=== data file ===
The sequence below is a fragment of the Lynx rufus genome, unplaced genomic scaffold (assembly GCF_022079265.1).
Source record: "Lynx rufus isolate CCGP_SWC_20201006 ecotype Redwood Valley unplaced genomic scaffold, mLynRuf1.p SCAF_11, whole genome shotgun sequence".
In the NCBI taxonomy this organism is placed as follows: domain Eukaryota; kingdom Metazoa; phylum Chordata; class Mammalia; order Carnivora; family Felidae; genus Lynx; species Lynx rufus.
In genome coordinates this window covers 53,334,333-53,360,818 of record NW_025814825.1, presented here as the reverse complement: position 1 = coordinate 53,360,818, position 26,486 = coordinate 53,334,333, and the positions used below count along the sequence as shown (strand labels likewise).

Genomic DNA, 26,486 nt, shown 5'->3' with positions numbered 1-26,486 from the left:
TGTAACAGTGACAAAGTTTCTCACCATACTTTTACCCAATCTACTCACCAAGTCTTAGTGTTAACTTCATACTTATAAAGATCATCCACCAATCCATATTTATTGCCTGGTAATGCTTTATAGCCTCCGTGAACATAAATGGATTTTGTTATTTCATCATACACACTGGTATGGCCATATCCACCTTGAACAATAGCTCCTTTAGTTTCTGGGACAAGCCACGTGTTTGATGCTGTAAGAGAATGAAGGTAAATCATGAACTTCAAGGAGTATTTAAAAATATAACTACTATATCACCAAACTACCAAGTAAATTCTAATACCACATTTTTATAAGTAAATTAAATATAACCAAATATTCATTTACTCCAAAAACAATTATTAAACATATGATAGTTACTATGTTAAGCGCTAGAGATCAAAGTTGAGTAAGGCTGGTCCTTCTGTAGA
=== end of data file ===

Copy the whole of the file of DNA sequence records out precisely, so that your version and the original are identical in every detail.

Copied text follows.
The sequence below is a fragment of the Lynx rufus genome, unplaced genomic scaffold (assembly GCF_022079265.1).
Source record: "Lynx rufus isolate CCGP_SWC_20201006 ecotype Redwood Valley unplaced genomic scaffold, mLynRuf1.p SCAF_11, whole genome shotgun sequence".
In the NCBI taxonomy this organism is placed as follows: domain Eukaryota; kingdom Metazoa; phylum Chordata; class Mammalia; order Carnivora; family Felidae; genus Lynx; species Lynx rufus.
In genome coordinates this window covers 53,334,333-53,360,818 of record NW_025814825.1, presented here as the reverse complement: position 1 = coordinate 53,360,818, position 26,486 = coordinate 53,334,333, and the positions used below count along the sequence as shown (strand labels likewise).

Genomic DNA, 26,486 nt, shown 5'->3' with positions numbered 1-26,486 from the left:
TGTAACAGTGACAAAGTTTCTCACCATACTTTTACCCAATCTACTCACCAAGTCTTAGTGTTAACTTCATACTTATAAAGATCATCCACCAATCCATATTTATTGCCTGGTAATGCTTTATAGCCTCCGTGAACATAAATGGATTTTGTTATTTCATCATACACACTGGTATGGCCATATCCACCTTGAACAATAGCTCCTTTAGTTTCTGGGACAAGCCACGTGTTTGATGCTGTAAGAGAATGAAGGTAAATCATGAACTTCAAGGAGTATTTAAAAATATAACTACTATATCACCAAACTACCAAGTAAATTCTAATACCACATTTTTATAAGTAAATTAAATATAACCAAATATTCATTTACTCCAAAAACAATTATTAAACATATGATAGTTACTATGTTAAGCGCTAGAGATCAAAGTTGAGTAAGGCTGGTCCTTCTGTAGA